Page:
There’s a huge difference between reaching your limit and not paying your bills. Let’s say you max out your credit cards. You may not be able to put any more purchases on plastic, but that doesn’t mean your creditors are going to come after you. As long as you cough up your minimum payment amounts, you’re OK. The same basic rule applies here.
Seems obvious to me. Why are some people—ABC’s World News with its large debt default clock, for example— conflating reaching one’s debt limit with defaulting? What am I missing?
Bartering can also mean negotiating a price. That is already in practice in many aspects of the health care industry. Managed care companies negotiate what they will pay physicians. Cash-paying patients frequently negotiate what they will pay not only their physicians but also hospitals.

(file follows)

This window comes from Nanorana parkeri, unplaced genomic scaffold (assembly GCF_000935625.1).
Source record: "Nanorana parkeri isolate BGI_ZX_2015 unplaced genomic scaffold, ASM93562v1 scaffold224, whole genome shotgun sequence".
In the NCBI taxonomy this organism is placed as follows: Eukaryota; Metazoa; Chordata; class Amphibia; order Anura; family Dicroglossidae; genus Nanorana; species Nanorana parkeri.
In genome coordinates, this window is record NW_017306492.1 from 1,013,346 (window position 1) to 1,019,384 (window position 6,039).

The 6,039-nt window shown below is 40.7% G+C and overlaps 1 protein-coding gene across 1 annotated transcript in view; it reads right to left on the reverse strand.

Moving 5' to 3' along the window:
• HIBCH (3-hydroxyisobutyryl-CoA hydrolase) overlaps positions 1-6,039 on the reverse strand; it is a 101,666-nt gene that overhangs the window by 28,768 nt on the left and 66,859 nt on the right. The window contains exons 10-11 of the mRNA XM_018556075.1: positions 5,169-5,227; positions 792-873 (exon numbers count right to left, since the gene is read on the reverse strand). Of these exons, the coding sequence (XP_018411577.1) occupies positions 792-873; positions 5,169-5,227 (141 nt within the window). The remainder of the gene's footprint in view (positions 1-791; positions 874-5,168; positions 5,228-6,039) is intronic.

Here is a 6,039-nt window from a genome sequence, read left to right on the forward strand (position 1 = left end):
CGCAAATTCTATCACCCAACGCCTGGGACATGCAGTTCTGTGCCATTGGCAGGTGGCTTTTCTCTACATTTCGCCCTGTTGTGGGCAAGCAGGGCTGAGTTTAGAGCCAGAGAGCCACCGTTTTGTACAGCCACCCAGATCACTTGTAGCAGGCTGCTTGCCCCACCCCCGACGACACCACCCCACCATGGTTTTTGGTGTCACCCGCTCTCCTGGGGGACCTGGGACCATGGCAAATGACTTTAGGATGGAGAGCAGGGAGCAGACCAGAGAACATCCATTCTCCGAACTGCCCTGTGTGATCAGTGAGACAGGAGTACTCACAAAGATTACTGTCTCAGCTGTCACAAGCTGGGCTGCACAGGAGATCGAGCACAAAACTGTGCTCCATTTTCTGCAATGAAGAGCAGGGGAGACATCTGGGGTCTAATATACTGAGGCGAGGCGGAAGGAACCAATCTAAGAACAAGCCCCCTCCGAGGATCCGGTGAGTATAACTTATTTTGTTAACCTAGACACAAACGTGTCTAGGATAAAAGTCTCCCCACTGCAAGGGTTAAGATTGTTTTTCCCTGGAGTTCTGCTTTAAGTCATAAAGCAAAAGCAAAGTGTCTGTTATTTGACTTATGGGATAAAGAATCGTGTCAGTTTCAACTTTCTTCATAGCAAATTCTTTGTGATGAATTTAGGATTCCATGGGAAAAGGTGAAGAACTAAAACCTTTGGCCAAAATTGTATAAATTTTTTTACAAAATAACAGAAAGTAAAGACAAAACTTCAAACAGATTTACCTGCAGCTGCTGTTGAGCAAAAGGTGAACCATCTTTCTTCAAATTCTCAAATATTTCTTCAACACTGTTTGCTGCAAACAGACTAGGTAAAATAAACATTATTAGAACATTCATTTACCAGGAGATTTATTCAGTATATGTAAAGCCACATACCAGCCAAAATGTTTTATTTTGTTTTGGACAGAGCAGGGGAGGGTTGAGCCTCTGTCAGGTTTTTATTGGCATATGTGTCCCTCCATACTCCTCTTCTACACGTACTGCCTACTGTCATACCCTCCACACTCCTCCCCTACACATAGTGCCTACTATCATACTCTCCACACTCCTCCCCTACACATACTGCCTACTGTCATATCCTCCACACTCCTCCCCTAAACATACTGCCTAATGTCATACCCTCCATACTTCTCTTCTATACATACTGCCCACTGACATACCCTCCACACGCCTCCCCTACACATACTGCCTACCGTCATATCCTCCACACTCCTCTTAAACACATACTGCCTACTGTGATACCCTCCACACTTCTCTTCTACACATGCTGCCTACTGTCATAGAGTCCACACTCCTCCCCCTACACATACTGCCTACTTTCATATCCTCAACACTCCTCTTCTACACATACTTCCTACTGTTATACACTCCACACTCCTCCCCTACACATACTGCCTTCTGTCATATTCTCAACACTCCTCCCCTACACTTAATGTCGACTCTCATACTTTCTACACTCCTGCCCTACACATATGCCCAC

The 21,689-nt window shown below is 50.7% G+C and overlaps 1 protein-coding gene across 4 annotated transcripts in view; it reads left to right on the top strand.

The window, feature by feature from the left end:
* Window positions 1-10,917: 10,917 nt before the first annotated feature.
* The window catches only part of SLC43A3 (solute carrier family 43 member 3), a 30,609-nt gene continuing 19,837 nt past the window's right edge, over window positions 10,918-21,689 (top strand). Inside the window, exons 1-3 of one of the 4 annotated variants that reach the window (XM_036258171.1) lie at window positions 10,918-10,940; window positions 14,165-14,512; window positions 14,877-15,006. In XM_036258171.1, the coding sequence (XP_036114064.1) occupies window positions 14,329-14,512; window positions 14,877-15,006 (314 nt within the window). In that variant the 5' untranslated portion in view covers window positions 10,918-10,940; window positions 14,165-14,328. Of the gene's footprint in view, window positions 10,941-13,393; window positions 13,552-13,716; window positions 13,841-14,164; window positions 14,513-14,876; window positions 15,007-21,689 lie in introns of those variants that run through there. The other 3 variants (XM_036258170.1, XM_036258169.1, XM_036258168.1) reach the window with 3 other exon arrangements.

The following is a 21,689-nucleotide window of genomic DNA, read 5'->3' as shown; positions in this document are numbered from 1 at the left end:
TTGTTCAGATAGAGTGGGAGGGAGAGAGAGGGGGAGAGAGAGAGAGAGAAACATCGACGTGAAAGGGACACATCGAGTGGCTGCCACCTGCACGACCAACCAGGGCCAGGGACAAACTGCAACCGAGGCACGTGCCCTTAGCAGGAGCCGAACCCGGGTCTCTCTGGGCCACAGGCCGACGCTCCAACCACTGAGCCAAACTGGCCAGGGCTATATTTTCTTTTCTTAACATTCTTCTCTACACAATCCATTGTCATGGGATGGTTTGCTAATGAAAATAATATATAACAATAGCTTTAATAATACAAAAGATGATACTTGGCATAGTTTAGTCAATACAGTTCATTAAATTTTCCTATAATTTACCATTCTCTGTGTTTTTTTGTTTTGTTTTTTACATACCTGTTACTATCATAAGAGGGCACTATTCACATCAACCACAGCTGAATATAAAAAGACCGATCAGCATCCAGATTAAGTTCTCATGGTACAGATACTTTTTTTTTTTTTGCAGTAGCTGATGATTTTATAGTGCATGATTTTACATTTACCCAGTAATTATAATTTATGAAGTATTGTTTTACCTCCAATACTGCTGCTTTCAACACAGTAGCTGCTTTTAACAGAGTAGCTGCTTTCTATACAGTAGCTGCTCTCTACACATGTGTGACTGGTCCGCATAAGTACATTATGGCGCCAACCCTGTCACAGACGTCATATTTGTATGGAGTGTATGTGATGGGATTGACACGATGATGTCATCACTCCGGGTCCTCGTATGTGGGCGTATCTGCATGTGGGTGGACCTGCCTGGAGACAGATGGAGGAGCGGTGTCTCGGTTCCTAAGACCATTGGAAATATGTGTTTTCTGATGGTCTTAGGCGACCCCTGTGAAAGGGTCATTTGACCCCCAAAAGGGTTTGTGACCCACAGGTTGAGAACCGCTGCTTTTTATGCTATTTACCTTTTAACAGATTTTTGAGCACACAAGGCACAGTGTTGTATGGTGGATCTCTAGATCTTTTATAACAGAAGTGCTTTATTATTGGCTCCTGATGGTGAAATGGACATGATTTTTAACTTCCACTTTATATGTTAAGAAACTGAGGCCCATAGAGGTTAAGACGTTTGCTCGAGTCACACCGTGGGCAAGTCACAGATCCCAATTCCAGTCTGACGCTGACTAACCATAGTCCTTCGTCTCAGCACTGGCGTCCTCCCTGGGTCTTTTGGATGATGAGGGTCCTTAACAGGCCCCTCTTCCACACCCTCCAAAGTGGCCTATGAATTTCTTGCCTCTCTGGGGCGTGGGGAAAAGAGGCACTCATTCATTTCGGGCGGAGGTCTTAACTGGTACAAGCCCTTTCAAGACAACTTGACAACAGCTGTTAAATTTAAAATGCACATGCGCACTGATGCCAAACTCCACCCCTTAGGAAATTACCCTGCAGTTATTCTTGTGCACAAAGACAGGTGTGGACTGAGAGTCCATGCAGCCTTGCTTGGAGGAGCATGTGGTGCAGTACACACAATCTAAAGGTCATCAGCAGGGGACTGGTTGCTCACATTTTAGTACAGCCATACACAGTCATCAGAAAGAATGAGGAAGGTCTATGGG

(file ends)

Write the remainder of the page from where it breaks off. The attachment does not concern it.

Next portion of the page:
And yes, Mr. Leno, I have bartered with patients — for alfalfa hay, a bath tub, yard work and horse shoeing in exchange for my care.
The health care bill recently forced on the American people by President Obama, Sen. Harry Reid and Rep. Nancy Pelosi has many undisclosed costs, but one of the glaring issues is it takes away our ability to make decisions for ourselves.
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